"A lot closer." This, to me, is one of two things. Or perhaps a combination of both. The first is a motivational tool. A psychological manipulation. Democrats got complacent four years ago, which helped Trump pull off his upset. Team Biden wants their voters positively terrified of a replay, and therefore willing to crawl over broken glass to vote this time around. And even if they're exaggerating the tightness of the race, they know that a blue tsunami could help elect down-ballot Democrats to support the Biden agenda starting in 2021. The other explanation here is a reflection of genuine concern. Their polling may look okay, but in light of some of the registration X-factors mentioned above, they're anxious about the margins they're seeing. Allahpundit's analysis of 'red flag' warnings from the Biden camp is smart and worthwhile. He also wrote about a GOP pollster that has bucked the trends for two consecutive elections -- and been pretty significantly vindicated each time. What does the team at Trafalgar anticipate this year?
They’re the firm that called Trump’s wins in Michigan and Pennsylvania four years ago when nearly every other pollster was predicting Clinton victories, some by blowout margins. (Trafalgar was the only outfit to find Trump ahead in Michigan in any survey taken that year.) Two years later, with the rest of the field polling field expecting an Andrew Gillum victory in Florida, Trafalgar’s final poll found Ron DeSantis ahead. Again, they were right, everyone else was wrong...Here are the latest Trafalgar numbers from battlegrounds (although bear in mind that some of these are close to a month old):
Florida: Trump by two
Pennsylvania: Biden by two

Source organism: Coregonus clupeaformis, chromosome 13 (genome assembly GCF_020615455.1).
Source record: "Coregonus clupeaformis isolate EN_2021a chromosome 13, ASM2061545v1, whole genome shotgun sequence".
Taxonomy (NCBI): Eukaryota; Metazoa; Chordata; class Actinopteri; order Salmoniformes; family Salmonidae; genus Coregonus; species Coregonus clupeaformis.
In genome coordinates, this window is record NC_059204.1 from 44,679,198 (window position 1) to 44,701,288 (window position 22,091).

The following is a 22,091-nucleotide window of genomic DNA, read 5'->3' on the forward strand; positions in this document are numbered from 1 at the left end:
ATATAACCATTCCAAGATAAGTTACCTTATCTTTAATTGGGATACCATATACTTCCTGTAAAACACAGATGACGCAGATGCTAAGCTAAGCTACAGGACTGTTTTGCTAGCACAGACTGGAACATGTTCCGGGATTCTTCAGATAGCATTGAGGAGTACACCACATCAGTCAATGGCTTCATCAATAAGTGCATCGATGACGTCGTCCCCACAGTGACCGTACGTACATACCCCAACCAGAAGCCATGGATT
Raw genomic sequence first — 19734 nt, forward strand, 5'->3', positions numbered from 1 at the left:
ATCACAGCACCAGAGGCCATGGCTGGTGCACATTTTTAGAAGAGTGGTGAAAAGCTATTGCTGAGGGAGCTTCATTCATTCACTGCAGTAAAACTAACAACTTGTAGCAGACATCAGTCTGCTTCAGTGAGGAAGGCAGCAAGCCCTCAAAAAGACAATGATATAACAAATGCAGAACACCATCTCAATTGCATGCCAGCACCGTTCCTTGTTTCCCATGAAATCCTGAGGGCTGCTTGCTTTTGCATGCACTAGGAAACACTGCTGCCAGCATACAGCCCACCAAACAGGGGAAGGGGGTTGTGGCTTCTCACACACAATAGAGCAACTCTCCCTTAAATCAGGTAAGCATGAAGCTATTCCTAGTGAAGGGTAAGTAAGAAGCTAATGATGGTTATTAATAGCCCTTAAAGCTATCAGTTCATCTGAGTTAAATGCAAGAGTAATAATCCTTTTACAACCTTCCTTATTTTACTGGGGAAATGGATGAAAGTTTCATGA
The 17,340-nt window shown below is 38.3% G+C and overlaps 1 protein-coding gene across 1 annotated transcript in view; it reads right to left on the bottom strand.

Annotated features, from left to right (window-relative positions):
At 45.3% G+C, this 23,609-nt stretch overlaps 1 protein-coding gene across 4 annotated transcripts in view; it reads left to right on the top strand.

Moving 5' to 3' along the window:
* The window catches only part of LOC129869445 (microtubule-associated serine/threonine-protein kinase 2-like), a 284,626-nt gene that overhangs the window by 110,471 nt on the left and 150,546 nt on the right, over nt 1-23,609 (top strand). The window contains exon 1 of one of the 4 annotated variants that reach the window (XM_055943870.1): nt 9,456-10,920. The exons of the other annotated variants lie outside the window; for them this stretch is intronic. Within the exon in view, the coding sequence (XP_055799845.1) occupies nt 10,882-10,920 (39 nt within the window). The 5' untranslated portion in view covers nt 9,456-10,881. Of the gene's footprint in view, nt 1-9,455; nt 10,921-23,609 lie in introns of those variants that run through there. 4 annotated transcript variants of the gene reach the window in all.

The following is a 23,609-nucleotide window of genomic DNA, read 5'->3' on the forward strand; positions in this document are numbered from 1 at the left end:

Wisconsin: Biden by three
North Carolina: Trump by two
Michigan: Trump by one
Ohio: Trump by four
Arizona: Trump by four
If all of those results held on Election Day, assuming no unlikely Biden victories elsewhere, Trump would win 276-262. That’s right in line with [Trafalgar head pollster Robert] Cahaly’s forecast for the election
I need to stress how very far off these expectations are from basically all the other data, partially because Trafalgar attempts to account for "shy Trump voters" in their projections -- a phenomenon that other data gurus believe is significantly overblown. My theory of the case is that there are three overall outcomes that are conceivable. One is Trump stunning everyone again and threading the electoral college needle. If that happens, no one will trust polling again for quite some time. Given the national margins, Biden's large favorability edge, and the number of places he's cracking 50 percent, I think this scenario is possible but unlikely. The second is a Biden blowout. Trump loses handily, other dominoes fall accordingly (close Senate races often tend to break in the same direction), and it's a brutal night for the GOP. I'm torn on whether this is the most likely scenario, or second most likely. Regardless, it's very plausible:
There is a suburban GOP-held House seat that Romney won by 15%+ and Trump won by 10%+. Today, at least two private surveys I've seen have Trump *down* 10%+ there.— Dave Wasserman (@Redistrict) October 18, 2020
In the past few weeks, I've heard the word "bloodbath" uttered in multiple convos w/ GOP pollsters/ad makers.
Finally, there's the relatively close Trump loss possibility, in which the map ends up looking something like 2012, perhaps with a few different states flipped. Under this outcome, Biden wins the presidency, but it's competitive enough -- and Trump performs well enough in traditionally red states -- that Democratic Senate gains are limited. This is also a plausible resolution and one that some national Republicans see as the most realistic 'best case scenario' remaining on the 2020 board. I'll leave you with a few new surveys that point in that direction:
Another state level data point in favor of bad-but-survivable (in contrast to national poll Armageddon.) https://t.co/DoWtUV8nj9— Liam Donovan (@LPDonovan) October 18, 2020
The bottom line, of course, is that conservatives need to vote. Huge early and absentee voting tallies probably point to massive enthusiasm from the Democratic base, but those tea leaves aren't necessarily simple to read or predictive. Especially in this most unusual year. Election Day itself is expected to bring a big red wave. The only way to guarantee a blue wave is for right-tilting voters to throw in the towel.